The warm and friendly smiles of the talented British actor Richard Armitage portraying Harry Kennedy on The Vicar of Dibley in 2006 & 2007 start us off in June’s late Spring and early Summer season. Below is a new wallpaper that I made, which I have also installed at the top of my sidebar.
Sunny days, blue skies, cool breezes (for now), amid a verdant landscape of green leafy crops of corn and soy bean growing in the surrounding fields. I’ve always loved watching the crops grow over time—”the corn (stalks) should be knee high by the 4th of July” is the folksy phrase often heard around here.
And the unusually frequent rains we seem to be having also make everyone’s lawn grow long and lush—requiring twice weekly mowings, by my hubby, and everyone else in the neighborhood. So the constant vroom of lawn mowers tends to be a daily occurrence now. Ha! But the rebirth of our lawns after Winter’s chill is a welcome change.
But in our back yard, our deep purple lilac bush’s blossoms have already come and gone. They emerged a few weeks ago as our first real sign of Spring. Our flowering cherry tree also bloomed with white flowers against bright green leaves for a time, and now is working on the berries—which the many local birds will all enjoy.
So come the next several weekends, I will probably visit our local flower nurseries to make selections from among marigolds, begonias, geraniums, zinnias, chrysanthemums, daisies, pansies, phlox, impatiens, petunias, etc. I usually pick complementary colors—such as red, yellow, and purple—then look for flowers blooming in those colors as I mix and match them.
And I keep it simple (for watering) by planting these flowers all on our backyard deck off of our kitchen—in railing boxes (below left), hanging pots (below right), and ceramic pots here and there. However, I do have to avoid the sacred gas grill area on the deck, that is my hubby’s domain. Ha!
I don’t really have a green thumb, and I’m always surprised when flowers grow for me. Last year, in the dead of Winter, I received a lovely orchid plant as a gift—and I actually kept it alive in our home for 3 months! But I was way out of my depth in terms of delicate plant care. Ha! So when the orchid met its inevitable end–while snow was still on the ground–the stress of trying to keep that plant alive lifted for me. And I was beyond relieved, and felt that I had tried my best. But then the COVID 19 pandemic hit. And I half wondered if it was orchid karma. No ha.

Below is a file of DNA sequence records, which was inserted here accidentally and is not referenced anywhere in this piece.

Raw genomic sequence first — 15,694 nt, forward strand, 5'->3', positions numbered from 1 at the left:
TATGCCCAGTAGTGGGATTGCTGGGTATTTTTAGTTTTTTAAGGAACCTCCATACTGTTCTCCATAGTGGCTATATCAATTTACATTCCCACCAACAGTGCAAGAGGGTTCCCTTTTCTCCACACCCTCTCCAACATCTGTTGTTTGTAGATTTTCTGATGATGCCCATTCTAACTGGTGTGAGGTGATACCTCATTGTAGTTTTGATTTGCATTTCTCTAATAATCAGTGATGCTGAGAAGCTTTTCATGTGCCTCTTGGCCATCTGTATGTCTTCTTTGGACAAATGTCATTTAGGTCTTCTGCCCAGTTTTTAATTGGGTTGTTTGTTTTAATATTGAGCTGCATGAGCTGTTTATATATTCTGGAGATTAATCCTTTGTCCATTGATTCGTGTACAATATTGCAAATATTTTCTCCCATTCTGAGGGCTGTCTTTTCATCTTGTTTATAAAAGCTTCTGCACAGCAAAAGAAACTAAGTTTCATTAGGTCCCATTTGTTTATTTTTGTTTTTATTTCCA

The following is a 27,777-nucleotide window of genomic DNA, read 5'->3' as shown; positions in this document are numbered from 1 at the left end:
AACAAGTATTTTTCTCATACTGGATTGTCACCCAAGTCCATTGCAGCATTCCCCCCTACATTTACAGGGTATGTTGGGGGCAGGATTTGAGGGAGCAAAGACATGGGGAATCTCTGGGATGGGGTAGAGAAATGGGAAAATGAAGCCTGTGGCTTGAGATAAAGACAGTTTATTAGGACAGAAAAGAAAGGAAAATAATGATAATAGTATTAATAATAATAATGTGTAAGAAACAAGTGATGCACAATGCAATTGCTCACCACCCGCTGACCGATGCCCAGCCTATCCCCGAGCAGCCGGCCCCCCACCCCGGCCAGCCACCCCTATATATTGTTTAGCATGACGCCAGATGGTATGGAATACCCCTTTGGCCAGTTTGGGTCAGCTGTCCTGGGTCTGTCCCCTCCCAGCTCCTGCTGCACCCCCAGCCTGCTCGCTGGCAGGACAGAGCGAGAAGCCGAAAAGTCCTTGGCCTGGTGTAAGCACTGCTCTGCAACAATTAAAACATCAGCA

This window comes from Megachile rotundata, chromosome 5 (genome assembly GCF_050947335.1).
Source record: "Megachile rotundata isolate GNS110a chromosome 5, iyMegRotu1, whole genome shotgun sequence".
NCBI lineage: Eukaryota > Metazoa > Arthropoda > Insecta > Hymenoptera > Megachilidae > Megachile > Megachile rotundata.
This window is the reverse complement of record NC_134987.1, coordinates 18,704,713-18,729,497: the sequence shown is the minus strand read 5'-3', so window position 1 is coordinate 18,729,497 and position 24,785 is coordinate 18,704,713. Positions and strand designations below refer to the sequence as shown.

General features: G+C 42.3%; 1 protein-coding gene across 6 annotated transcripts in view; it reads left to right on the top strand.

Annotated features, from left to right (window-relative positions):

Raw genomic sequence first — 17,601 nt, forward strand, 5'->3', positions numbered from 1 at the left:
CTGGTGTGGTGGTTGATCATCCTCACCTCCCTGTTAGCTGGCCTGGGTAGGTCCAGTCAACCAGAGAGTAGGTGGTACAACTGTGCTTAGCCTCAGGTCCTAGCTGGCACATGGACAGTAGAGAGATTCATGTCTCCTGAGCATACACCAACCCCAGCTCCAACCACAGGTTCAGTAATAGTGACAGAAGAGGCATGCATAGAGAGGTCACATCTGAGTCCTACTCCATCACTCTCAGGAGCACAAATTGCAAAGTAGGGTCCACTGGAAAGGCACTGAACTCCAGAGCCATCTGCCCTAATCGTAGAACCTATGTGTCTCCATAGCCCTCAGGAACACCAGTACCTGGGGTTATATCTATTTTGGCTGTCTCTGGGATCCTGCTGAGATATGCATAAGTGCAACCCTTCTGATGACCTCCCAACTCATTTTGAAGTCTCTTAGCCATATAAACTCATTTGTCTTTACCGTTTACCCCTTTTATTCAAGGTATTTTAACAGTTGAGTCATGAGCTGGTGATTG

My late dad had always created and tended our beautiful flowerbeds and bushes in the home that I grew up in. Gardening was his passion—though he was an engineer by training and profession. And I enjoyed his flower gardening efforts, especially the colorful irises and gladiolas—as well as roses, peonies and lilacs. And inside the house I grew up in, he had a rubber tree that eventually had to be gifted to our local library when it exceeded the ceiling heights in our home, and other smaller plants that he nurtured for decades. So my apple that fell off his tree didn’t inherit his gardening gene. But maybe with my meager gardening forays in our home—on the deck in Spring and Summer–I’m trying to recreate a bit of the beauty in nature that I have always appreciated.
And as my plantings progress, I will share some pictures in the future. In the meantime, below are a few pictures of deck pots plantings that I have done in past years: